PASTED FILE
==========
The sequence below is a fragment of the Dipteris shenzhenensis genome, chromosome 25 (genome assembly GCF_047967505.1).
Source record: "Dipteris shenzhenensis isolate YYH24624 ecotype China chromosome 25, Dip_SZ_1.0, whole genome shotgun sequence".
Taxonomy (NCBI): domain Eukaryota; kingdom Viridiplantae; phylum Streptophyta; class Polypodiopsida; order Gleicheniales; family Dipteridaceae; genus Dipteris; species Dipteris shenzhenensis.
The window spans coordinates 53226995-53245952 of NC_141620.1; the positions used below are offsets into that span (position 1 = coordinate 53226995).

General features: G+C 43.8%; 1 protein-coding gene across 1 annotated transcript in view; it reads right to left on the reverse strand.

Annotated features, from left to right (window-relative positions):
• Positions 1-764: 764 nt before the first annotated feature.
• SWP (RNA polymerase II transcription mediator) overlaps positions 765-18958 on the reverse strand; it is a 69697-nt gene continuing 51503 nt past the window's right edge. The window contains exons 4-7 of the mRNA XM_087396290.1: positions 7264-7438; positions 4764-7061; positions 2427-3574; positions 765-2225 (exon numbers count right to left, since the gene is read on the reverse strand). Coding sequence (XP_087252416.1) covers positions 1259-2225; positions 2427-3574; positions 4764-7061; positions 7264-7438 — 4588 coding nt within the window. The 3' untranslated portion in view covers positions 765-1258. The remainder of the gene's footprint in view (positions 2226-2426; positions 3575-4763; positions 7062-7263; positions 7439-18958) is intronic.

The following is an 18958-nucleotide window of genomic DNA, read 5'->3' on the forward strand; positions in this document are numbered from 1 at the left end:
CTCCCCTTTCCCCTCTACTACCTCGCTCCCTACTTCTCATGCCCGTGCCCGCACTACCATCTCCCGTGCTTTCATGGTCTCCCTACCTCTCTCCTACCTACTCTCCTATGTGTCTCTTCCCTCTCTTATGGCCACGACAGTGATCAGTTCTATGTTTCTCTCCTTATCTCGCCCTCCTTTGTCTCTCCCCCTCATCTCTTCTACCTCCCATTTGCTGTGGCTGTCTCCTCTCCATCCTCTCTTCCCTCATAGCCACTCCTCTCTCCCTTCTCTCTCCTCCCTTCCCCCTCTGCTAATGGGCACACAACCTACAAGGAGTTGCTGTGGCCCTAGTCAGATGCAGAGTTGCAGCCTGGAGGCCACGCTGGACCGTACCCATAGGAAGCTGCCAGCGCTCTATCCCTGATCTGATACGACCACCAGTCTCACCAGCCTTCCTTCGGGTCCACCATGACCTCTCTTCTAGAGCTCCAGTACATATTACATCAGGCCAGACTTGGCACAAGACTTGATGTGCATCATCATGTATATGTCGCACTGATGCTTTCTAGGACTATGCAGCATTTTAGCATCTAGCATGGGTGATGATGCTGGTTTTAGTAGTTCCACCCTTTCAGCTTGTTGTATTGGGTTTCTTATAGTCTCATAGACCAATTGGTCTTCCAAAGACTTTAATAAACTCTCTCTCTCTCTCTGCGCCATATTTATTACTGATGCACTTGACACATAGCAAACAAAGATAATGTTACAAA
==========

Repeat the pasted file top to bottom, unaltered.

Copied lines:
The sequence below is a fragment of the Dipteris shenzhenensis genome, chromosome 25 (genome assembly GCF_047967505.1).
Source record: "Dipteris shenzhenensis isolate YYH24624 ecotype China chromosome 25, Dip_SZ_1.0, whole genome shotgun sequence".
Taxonomy (NCBI): domain Eukaryota; kingdom Viridiplantae; phylum Streptophyta; class Polypodiopsida; order Gleicheniales; family Dipteridaceae; genus Dipteris; species Dipteris shenzhenensis.
The window spans coordinates 53226995-53245952 of NC_141620.1; the positions used below are offsets into that span (position 1 = coordinate 53226995).

General features: G+C 43.8%; 1 protein-coding gene across 1 annotated transcript in view; it reads right to left on the reverse strand.

Annotated features, from left to right (window-relative positions):
• Positions 1-764: 764 nt before the first annotated feature.
• SWP (RNA polymerase II transcription mediator) overlaps positions 765-18958 on the reverse strand; it is a 69697-nt gene continuing 51503 nt past the window's right edge. The window contains exons 4-7 of the mRNA XM_087396290.1: positions 7264-7438; positions 4764-7061; positions 2427-3574; positions 765-2225 (exon numbers count right to left, since the gene is read on the reverse strand). Coding sequence (XP_087252416.1) covers positions 1259-2225; positions 2427-3574; positions 4764-7061; positions 7264-7438 — 4588 coding nt within the window. The 3' untranslated portion in view covers positions 765-1258. The remainder of the gene's footprint in view (positions 2226-2426; positions 3575-4763; positions 7062-7263; positions 7439-18958) is intronic.

The following is an 18958-nucleotide window of genomic DNA, read 5'->3' on the forward strand; positions in this document are numbered from 1 at the left end:
CTCCCCTTTCCCCTCTACTACCTCGCTCCCTACTTCTCATGCCCGTGCCCGCACTACCATCTCCCGTGCTTTCATGGTCTCCCTACCTCTCTCCTACCTACTCTCCTATGTGTCTCTTCCCTCTCTTATGGCCACGACAGTGATCAGTTCTATGTTTCTCTCCTTATCTCGCCCTCCTTTGTCTCTCCCCCTCATCTCTTCTACCTCCCATTTGCTGTGGCTGTCTCCTCTCCATCCTCTCTTCCCTCATAGCCACTCCTCTCTCCCTTCTCTCTCCTCCCTTCCCCCTCTGCTAATGGGCACACAACCTACAAGGAGTTGCTGTGGCCCTAGTCAGATGCAGAGTTGCAGCCTGGAGGCCACGCTGGACCGTACCCATAGGAAGCTGCCAGCGCTCTATCCCTGATCTGATACGACCACCAGTCTCACCAGCCTTCCTTCGGGTCCACCATGACCTCTCTTCTAGAGCTCCAGTACATATTACATCAGGCCAGACTTGGCACAAGACTTGATGTGCATCATCATGTATATGTCGCACTGATGCTTTCTAGGACTATGCAGCATTTTAGCATCTAGCATGGGTGATGATGCTGGTTTTAGTAGTTCCACCCTTTCAGCTTGTTGTATTGGGTTTCTTATAGTCTCATAGACCAATTGGTCTTCCAAAGACTTTAATAAACTCTCTCTCTCTCTCTGCGCCATATTTATTACTGATGCACTTGACACATAGCAAACAAAGATAATGTTACAAA